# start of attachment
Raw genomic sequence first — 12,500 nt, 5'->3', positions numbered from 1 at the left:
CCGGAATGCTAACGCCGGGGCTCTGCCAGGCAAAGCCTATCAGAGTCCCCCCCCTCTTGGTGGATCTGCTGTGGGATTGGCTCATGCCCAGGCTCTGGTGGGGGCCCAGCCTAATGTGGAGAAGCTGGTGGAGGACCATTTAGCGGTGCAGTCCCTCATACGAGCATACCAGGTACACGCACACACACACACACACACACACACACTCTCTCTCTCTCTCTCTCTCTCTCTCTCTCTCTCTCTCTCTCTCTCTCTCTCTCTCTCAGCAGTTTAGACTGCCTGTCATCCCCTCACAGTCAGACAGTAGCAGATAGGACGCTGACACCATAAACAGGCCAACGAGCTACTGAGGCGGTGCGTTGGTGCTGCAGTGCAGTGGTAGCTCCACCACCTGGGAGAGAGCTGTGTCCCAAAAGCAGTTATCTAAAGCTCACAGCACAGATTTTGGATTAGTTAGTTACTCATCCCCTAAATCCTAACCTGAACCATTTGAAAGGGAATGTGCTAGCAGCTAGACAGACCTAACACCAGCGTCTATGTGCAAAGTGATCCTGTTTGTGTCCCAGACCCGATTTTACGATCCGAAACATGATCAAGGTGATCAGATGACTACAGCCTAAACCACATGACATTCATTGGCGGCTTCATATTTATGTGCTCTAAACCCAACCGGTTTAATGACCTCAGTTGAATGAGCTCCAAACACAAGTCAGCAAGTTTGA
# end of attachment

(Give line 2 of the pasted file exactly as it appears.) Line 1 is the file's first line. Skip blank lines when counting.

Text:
CCGGAATGCTAACGCCGGGGCTCTGCCAGGCAAAGCCTATCAGAGTCCCCCCCCTCTTGGTGGATCTGCTGTGGGATTGGCTCATGCCCAGGCTCTGGTGGGGGCCCAGCCTAATGTGGAGAAGCTGGTGGAGGACCATTTAGCGGTGCAGTCCCTCATACGAGCATACCAGGTACACGCACACACACACACACACACACACACACTCTCTCTCTCTCTCTCTCTCTCTCTCTCTCTCTCTCTCTCTCTCTCTCTCTCTCTCTCAGCAGTTTAGACTGCCTGTCATCCCCTCACAGTCAGACAGTAGCAGATAGGACGCTGACACCATAAACAGGCCAACGAGCTACTGAGGCGGTGCGTTGGTGCTGCAGTGCAGTGGTAGCTCCACCACCTGGGAGAGAGCTGTGTCCCAAAAGCAGTTATCTAAAGCTCACAGCACAGATTTTGGATTAGTTAGTTACTCATCCCCTAAATCCTAACCTGAACCATTTGAAAGGGAATGTGCTAGCAGCTAGACAGACCTAACACCAGCGTCTATGTGCAAAGTGATCCTGTTTGTGTCCCAGACCCGATTTTACGATCCGAAACATGATCAAGGTGATCAGATGACTACAGCCTAAACCACATGACATTCATTGGCGGCTTCATATTTATGTGCTCTAAACCCAACCGGTTTAATGACCTCAGTTGAATGAGCTCCAAACACAAGTCAGCAAGTTTGA